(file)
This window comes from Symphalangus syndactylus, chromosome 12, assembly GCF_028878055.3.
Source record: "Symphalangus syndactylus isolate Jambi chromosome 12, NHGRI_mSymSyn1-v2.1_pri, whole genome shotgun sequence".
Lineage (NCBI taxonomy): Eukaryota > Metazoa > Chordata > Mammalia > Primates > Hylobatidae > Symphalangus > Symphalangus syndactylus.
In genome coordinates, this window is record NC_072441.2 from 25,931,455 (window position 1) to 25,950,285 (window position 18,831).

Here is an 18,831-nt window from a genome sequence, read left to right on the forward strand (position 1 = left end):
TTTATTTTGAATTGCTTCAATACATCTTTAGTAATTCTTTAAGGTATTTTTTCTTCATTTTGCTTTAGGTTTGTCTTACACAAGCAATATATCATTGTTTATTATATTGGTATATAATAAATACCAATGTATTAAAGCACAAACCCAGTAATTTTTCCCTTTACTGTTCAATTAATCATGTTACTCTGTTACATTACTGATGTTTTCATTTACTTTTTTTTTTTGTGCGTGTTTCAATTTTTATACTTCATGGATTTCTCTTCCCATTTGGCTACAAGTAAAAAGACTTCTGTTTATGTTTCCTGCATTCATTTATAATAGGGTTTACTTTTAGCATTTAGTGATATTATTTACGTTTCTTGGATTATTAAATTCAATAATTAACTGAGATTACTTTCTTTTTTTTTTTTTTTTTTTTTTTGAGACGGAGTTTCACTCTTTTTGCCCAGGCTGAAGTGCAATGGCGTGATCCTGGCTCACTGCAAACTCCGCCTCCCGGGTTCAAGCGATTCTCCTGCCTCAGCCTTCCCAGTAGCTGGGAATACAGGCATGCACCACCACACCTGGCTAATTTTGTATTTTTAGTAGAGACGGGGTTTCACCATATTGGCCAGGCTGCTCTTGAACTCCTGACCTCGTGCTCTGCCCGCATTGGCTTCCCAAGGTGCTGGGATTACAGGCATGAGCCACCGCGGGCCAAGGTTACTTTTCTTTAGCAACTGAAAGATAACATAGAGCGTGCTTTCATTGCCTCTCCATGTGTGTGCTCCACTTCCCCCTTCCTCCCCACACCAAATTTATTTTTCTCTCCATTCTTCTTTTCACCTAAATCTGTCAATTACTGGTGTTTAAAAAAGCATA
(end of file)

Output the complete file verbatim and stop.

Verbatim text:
This window comes from Symphalangus syndactylus, chromosome 12, assembly GCF_028878055.3.
Source record: "Symphalangus syndactylus isolate Jambi chromosome 12, NHGRI_mSymSyn1-v2.1_pri, whole genome shotgun sequence".
Lineage (NCBI taxonomy): Eukaryota > Metazoa > Chordata > Mammalia > Primates > Hylobatidae > Symphalangus > Symphalangus syndactylus.
In genome coordinates, this window is record NC_072441.2 from 25,931,455 (window position 1) to 25,950,285 (window position 18,831).

Here is an 18,831-nt window from a genome sequence, read left to right on the forward strand (position 1 = left end):
TTTATTTTGAATTGCTTCAATACATCTTTAGTAATTCTTTAAGGTATTTTTTCTTCATTTTGCTTTAGGTTTGTCTTACACAAGCAATATATCATTGTTTATTATATTGGTATATAATAAATACCAATGTATTAAAGCACAAACCCAGTAATTTTTCCCTTTACTGTTCAATTAATCATGTTACTCTGTTACATTACTGATGTTTTCATTTACTTTTTTTTTTTGTGCGTGTTTCAATTTTTATACTTCATGGATTTCTCTTCCCATTTGGCTACAAGTAAAAAGACTTCTGTTTATGTTTCCTGCATTCATTTATAATAGGGTTTACTTTTAGCATTTAGTGATATTATTTACGTTTCTTGGATTATTAAATTCAATAATTAACTGAGATTACTTTCTTTTTTTTTTTTTTTTTTTTTTTGAGACGGAGTTTCACTCTTTTTGCCCAGGCTGAAGTGCAATGGCGTGATCCTGGCTCACTGCAAACTCCGCCTCCCGGGTTCAAGCGATTCTCCTGCCTCAGCCTTCCCAGTAGCTGGGAATACAGGCATGCACCACCACACCTGGCTAATTTTGTATTTTTAGTAGAGACGGGGTTTCACCATATTGGCCAGGCTGCTCTTGAACTCCTGACCTCGTGCTCTGCCCGCATTGGCTTCCCAAGGTGCTGGGATTACAGGCATGAGCCACCGCGGGCCAAGGTTACTTTTCTTTAGCAACTGAAAGATAACATAGAGCGTGCTTTCATTGCCTCTCCATGTGTGTGCTCCACTTCCCCCTTCCTCCCCACACCAAATTTATTTTTCTCTCCATTCTTCTTTTCACCTAAATCTGTCAATTACTGGTGTTTAAAAAAGCATA